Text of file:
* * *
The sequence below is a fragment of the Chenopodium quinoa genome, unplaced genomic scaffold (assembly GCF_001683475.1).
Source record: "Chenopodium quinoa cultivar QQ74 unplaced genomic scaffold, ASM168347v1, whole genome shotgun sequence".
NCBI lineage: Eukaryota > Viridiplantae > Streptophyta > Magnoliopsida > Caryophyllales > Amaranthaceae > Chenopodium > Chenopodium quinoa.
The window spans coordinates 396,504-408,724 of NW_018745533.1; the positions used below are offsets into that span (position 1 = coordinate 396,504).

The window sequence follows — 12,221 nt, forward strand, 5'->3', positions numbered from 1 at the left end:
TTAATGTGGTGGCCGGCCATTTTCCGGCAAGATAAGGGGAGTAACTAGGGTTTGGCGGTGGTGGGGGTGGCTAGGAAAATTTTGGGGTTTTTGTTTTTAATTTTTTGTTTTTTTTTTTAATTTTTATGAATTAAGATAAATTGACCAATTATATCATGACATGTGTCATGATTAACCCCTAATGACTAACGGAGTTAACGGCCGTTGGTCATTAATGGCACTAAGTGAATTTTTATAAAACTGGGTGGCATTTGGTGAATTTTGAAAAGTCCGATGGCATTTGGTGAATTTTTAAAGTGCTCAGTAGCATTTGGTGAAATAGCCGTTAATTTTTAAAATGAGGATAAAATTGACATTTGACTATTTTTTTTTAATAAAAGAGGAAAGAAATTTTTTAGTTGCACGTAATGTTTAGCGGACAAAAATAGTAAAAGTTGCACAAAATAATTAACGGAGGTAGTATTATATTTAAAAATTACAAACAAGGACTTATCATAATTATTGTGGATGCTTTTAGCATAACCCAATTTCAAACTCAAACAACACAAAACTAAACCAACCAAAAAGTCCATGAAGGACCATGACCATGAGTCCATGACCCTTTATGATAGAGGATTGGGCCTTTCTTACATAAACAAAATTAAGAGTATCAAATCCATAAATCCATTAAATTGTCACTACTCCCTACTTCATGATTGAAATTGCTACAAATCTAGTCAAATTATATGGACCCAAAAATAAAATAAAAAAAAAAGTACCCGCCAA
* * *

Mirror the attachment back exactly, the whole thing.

The sequence below is a fragment of the Chenopodium quinoa genome, unplaced genomic scaffold (assembly GCF_001683475.1).
Source record: "Chenopodium quinoa cultivar QQ74 unplaced genomic scaffold, ASM168347v1, whole genome shotgun sequence".
NCBI lineage: Eukaryota > Viridiplantae > Streptophyta > Magnoliopsida > Caryophyllales > Amaranthaceae > Chenopodium > Chenopodium quinoa.
The window spans coordinates 396,504-408,724 of NW_018745533.1; the positions used below are offsets into that span (position 1 = coordinate 396,504).

The window sequence follows — 12,221 nt, forward strand, 5'->3', positions numbered from 1 at the left end:
TTAATGTGGTGGCCGGCCATTTTCCGGCAAGATAAGGGGAGTAACTAGGGTTTGGCGGTGGTGGGGGTGGCTAGGAAAATTTTGGGGTTTTTGTTTTTAATTTTTTGTTTTTTTTTTTAATTTTTATGAATTAAGATAAATTGACCAATTATATCATGACATGTGTCATGATTAACCCCTAATGACTAACGGAGTTAACGGCCGTTGGTCATTAATGGCACTAAGTGAATTTTTATAAAACTGGGTGGCATTTGGTGAATTTTGAAAAGTCCGATGGCATTTGGTGAATTTTTAAAGTGCTCAGTAGCATTTGGTGAAATAGCCGTTAATTTTTAAAATGAGGATAAAATTGACATTTGACTATTTTTTTTTAATAAAAGAGGAAAGAAATTTTTTAGTTGCACGTAATGTTTAGCGGACAAAAATAGTAAAAGTTGCACAAAATAATTAACGGAGGTAGTATTATATTTAAAAATTACAAACAAGGACTTATCATAATTATTGTGGATGCTTTTAGCATAACCCAATTTCAAACTCAAACAACACAAAACTAAACCAACCAAAAAGTCCATGAAGGACCATGACCATGAGTCCATGACCCTTTATGATAGAGGATTGGGCCTTTCTTACATAAACAAAATTAAGAGTATCAAATCCATAAATCCATTAAATTGTCACTACTCCCTACTTCATGATTGAAATTGCTACAAATCTAGTCAAATTATATGGACCCAAAAATAAAATAAAAAAAAAAGTACCCGCCAA